The UK made a landmark announcement on Thursday as it was confirmed that all combat roles within the military will now be open to women, overturning decades of policy that barred women from joining the likes of the Royal Marines and the Special Air Service (SAS).
Defence Secretary Gavin Williamson revealed the news and said that, for the first time in history, the British armed forces would now be “determined by ability alone”, without any consideration of gender.
“Women have led the way with exemplary service in the armed forces for over 100 years, working in a variety of specialist and vital roles,” Williamson said. “So I am delighted that from today, for the first time in its history, our armed forces will be determined by ability alone and not gender.
“Opening all combat roles to women will not only make the armed forces a more modern employer, but will ensure we recruit the right person for the right role.”
Women were previously restricted from serving in ground close combat roles until the ban was lifted by then-Prime Minister David Cameron in 2016. However, only the Royal Armoured Corps, followed by the RAF Regiment, had since opened their doors to female recruits.
The decision has divided opinion amongst serving soldiers in the UK, with many supporting the changes as long as the “high standards” of the British Army are maintained, however former Commander of the British Army Colonel Richard Kemp said that allowing women into the SAS was a “mistake”.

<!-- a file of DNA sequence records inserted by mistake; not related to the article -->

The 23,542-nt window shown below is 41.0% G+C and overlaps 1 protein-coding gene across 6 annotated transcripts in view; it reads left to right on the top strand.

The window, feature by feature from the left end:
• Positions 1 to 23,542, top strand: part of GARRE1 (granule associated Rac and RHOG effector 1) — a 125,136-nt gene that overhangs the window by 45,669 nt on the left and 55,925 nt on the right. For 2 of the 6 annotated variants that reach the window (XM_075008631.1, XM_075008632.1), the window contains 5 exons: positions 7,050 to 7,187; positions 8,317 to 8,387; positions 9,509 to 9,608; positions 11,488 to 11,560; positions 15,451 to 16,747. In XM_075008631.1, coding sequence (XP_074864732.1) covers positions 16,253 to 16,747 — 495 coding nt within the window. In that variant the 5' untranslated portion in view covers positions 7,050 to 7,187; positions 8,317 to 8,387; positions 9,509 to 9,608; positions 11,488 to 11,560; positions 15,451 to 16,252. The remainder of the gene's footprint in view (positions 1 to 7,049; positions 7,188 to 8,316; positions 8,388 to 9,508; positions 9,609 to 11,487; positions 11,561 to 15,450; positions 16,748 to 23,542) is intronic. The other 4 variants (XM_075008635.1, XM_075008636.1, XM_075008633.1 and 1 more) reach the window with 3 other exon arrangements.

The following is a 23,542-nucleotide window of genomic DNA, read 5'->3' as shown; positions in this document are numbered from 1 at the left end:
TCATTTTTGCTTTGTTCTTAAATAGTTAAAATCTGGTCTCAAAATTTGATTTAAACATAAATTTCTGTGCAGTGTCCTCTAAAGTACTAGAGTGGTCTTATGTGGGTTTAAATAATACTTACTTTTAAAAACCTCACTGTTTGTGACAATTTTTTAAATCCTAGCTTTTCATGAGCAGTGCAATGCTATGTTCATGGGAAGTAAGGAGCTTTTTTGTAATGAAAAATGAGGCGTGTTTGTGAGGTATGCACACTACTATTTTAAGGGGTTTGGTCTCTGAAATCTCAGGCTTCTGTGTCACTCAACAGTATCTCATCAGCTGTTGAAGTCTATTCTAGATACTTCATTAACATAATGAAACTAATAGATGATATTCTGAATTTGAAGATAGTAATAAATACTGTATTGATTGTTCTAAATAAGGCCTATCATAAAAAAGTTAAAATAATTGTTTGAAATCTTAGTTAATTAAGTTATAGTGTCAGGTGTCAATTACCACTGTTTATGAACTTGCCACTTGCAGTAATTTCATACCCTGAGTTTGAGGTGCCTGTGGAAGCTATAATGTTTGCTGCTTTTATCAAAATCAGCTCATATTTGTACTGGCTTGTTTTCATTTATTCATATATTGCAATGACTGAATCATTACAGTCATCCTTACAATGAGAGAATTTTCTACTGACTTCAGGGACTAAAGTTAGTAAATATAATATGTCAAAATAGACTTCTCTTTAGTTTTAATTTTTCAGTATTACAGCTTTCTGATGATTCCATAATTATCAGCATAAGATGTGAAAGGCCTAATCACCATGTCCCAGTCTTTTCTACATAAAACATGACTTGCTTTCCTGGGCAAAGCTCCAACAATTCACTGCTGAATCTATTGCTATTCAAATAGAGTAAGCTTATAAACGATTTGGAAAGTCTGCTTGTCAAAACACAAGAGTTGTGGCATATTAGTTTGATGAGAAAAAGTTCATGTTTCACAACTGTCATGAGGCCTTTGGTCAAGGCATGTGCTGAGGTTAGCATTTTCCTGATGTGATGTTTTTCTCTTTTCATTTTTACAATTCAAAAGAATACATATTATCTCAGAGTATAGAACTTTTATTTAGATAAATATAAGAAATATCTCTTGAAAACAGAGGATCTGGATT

Speaking to LBC Radio in the UK, Kemp said: “I think this decision is a mistake. I don’t believe it is the right move to make.”
One former soldier, who spent 12 years in the British Infantry and deployed on two operational tours to Iraq and Afghanistan, told Starts at 60: “I have no problem with the decision to allow women to apply for any role, and I don’t think the majority of men in the armed forces would either.
“As long as the high standards that soldiers are held to do not begin to slip, purely because the government and those high up in the army want to look good in the public eye. The most important thing is that soldiers – men or women – are capable of fulfilling the mission statement of the branch or regiment they join.”
A Ministry of Defence spokesperson added: “While the military does not necessarily expect large numbers of women to apply for ground close combat roles, the changes are aimed at creating opportunities for individuals from all backgrounds and making the most of their talents.
“By making all branches and trades of the military open to everyone, regardless of their gender, the armed forces are building on their reputation of being a leading equal opportunities employer.”
The UK is far from the first country to allow women to apply for combat roles. Canada has allowed women to serve in ground and sea combat roles since 1987, while 88 per cent of roles in the Israel Defense Forces are open to female applicants.
New Zealand also does not restrict the service of women as, from 2000, they have been able to serve in the SAS, infantry, armour and artillery, if they are able to pass the same training.
However, the Australian Defence Force currently has no combat roles open to women. Female recruits in Australia are still excluded from joining the likes of the infantry, Navy diving teams, armour, artillery and combat engineers, as well as airfield defence guard roles and ground defence officers in the Royal Australian Air Force.